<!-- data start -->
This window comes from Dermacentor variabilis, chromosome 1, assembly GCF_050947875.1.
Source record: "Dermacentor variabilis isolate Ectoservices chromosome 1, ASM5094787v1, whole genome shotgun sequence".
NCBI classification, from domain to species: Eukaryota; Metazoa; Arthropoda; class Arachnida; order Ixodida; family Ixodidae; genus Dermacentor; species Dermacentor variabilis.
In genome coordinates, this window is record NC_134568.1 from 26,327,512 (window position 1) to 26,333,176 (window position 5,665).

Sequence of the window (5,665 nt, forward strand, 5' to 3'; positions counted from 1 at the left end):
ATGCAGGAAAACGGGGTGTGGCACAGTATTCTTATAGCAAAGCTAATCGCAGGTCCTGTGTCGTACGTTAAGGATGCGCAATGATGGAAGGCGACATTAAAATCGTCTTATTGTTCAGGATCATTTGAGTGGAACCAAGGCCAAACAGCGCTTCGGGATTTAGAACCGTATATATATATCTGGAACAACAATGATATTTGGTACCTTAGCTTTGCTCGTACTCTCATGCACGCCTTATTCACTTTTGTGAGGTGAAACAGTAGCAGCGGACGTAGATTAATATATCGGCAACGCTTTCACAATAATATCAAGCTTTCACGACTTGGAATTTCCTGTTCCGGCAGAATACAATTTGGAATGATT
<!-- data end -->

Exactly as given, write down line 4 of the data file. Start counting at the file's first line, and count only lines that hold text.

In genome coordinates, this window is record NC_134568.1 from 26,327,512 (window position 1) to 26,333,176 (window position 5,665).